Want to become financially savvy? Read.

The greatest lesson I ever learned was to never stop learning.  Unfortunately, I was well into my thirties before I heard this and actually took it to heart.  I attribute much of my growth, professionally and personally, to the books I have read.  You want to be a better parent?  There is a book for that.  Are you interested in cracking the code on how money works?  There are many books for that.  We do live in a world of “self-help”, but it is hard to sift through all the resources to determine what is actually worth the read.  I have made a list of my top five books on finances and why I love them.

  • The Millionaire Next Door by Thomas J. Stanley and William D. Danko
    • This was incredibly eye-opening. The wealthiest Americans are not who you think they are.  They are thrifty and lead modest lifestyles.  They live in the same house for a majority of their lives and drive used cars.  They believe in accumulating appreciable assets far more than living a high-consumption lifestyle.  They care more about building wealth for the future over impressing people with material things.
  • Love Your Life Not Theirs by Rachel Cruze
    • We are all too familiar with the term, “keeping up with the Joneses’”. But this phenomenon is leading us down a path of financial ruin.  Stop spending money on material things just because someone else did.  Practice delayed gratification by waiting until you have the money saved before making the purchase.  Who knows, by that time you may decide it isn’t worth buying.  Now that’s money well saved.
  • Your New Money Mindset by Brad Hewitt and James Moline
    • The way you think about money dictates your behaviors and attitudes toward money. The book explains the 5S attitudes toward money from unhealthy to healthy.  Is your money mindset holding you back from living the life you want?  It also drives home another important concept that all too often gets missed, giving.  Living with contentment in all that you have will put your financial situation in perspective.  Giving always comes back to you in some form.  I love the mantra, “The more you give, the more you get.”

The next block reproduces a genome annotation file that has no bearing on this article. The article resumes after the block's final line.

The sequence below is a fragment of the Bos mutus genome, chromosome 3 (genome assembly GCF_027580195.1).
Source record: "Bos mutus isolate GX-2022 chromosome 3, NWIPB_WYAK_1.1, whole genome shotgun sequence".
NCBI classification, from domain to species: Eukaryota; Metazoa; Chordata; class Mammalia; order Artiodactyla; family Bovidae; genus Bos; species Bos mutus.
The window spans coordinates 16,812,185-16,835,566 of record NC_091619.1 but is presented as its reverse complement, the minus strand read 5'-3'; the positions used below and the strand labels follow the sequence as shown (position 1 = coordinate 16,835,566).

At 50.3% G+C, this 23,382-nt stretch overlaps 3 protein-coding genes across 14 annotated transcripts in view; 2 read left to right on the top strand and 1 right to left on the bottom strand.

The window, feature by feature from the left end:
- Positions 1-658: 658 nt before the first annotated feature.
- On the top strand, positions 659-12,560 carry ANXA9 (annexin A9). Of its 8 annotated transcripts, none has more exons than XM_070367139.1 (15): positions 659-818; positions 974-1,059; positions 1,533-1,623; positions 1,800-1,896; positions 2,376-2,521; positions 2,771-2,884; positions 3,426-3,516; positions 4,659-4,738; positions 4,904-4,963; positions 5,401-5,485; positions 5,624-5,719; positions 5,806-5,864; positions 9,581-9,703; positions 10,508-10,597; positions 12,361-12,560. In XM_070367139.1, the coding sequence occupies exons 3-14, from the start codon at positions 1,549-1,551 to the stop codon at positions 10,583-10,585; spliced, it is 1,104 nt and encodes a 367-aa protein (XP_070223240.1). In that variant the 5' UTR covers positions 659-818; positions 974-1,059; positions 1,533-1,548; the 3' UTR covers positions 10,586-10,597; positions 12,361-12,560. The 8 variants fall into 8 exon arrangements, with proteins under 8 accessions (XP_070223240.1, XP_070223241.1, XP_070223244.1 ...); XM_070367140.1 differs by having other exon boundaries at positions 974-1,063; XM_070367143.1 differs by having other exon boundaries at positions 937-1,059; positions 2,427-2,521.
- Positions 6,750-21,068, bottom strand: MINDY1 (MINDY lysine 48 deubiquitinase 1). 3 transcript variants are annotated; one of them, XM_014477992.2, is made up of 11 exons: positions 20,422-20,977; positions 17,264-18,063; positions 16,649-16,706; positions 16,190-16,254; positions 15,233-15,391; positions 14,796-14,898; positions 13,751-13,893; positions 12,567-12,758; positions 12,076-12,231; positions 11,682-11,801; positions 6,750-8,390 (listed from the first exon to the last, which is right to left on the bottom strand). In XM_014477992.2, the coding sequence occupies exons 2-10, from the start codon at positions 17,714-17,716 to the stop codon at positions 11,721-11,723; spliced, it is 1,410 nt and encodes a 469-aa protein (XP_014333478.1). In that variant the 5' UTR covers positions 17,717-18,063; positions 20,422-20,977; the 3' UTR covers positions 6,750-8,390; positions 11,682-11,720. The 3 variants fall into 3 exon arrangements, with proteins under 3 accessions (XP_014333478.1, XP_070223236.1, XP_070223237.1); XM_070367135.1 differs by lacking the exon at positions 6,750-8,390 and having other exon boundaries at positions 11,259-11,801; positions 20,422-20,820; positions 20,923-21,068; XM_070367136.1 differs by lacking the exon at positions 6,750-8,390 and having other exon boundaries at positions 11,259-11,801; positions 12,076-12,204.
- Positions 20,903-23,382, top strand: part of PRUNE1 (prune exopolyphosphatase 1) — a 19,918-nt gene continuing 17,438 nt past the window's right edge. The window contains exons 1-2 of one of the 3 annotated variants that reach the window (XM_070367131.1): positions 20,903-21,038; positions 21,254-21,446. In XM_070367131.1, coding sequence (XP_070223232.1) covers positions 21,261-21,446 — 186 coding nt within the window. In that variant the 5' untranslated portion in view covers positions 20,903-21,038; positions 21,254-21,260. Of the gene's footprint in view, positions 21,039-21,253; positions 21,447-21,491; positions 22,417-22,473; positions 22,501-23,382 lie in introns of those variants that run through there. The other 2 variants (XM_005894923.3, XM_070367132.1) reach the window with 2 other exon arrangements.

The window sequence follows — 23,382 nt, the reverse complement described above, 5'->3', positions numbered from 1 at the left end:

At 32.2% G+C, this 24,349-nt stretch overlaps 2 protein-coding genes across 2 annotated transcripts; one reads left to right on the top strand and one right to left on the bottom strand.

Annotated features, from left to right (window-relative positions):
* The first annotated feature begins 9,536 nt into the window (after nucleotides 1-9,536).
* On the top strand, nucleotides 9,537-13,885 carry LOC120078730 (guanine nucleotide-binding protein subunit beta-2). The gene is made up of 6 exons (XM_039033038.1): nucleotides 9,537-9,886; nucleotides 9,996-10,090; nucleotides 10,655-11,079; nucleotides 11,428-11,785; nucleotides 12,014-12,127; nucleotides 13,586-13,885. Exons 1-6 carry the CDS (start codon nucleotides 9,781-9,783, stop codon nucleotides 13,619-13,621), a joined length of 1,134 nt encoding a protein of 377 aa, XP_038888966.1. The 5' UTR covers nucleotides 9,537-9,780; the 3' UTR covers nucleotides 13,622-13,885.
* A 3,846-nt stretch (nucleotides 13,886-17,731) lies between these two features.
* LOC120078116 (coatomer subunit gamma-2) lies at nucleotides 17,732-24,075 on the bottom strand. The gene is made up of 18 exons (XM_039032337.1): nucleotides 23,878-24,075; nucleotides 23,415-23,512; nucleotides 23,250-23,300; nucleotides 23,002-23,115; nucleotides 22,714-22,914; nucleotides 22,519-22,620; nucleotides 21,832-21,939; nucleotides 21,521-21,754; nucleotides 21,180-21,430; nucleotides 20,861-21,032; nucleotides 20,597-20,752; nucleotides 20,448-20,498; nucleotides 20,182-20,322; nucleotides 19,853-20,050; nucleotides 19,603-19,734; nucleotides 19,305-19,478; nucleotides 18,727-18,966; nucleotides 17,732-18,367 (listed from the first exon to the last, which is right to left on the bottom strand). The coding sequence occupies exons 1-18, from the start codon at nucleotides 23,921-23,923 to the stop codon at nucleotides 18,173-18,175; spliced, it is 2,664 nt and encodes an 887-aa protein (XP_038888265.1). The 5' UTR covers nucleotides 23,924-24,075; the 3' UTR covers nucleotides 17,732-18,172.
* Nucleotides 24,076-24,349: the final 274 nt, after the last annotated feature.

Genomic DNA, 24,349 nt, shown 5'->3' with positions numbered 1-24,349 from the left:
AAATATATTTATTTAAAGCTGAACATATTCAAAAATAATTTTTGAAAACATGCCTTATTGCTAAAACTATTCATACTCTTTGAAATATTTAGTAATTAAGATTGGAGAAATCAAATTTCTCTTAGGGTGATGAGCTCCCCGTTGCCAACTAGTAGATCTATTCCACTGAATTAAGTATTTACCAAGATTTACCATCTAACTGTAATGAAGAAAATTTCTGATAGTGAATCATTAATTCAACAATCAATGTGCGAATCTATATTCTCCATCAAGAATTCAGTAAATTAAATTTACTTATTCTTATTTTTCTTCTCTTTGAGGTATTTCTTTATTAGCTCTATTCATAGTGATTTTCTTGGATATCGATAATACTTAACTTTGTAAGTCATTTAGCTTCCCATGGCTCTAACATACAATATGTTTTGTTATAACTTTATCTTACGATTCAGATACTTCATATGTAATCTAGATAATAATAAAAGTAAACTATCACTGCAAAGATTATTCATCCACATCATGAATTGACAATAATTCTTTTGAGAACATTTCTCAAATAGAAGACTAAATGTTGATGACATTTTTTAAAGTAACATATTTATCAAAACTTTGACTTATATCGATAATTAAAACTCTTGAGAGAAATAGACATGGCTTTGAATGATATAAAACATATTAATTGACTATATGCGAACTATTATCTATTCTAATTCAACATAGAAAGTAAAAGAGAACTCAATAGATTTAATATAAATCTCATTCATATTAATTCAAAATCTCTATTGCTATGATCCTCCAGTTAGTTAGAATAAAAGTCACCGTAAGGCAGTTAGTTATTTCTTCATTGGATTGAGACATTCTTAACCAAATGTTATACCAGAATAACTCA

• Think and Grow Rich by Napoleon Hill
    • Every financial guru’s favorite read. Written in 1937, Hill explains the principles behind success.  The key is applying small actions each day that contribute to your goals.  Over time, the results are exponential.  To get serious about changing things in your life, you must change your way of thinking.  This book perfectly outlines just how to accomplish that.
  • Money Doesn’t Grow on Trees – A Parent’s Guide to Raising Financially Responsible Children by Neale. S. Godfrey
    • You may not be discussing money with your children, but they are still learning from you each and every day. They learn behaviors simply by watching yours.  Swiping the debit card at every store might be sending the message that there is an unlimited amount of money available to spend.  Take the time to explain what you are doing, how debit cards work, and that you have to put money into the account first.  Researchers believe that money mindsets are formed by the age of seven.  Now they are debating that it might even be sooner.  They are not too young to start learning about smart money habits today.

Have you read a great book that inspired growth and change for a better you?  I want to hear about it.  List it on my Facebook page, https://www.facebook.com/GSFinWell/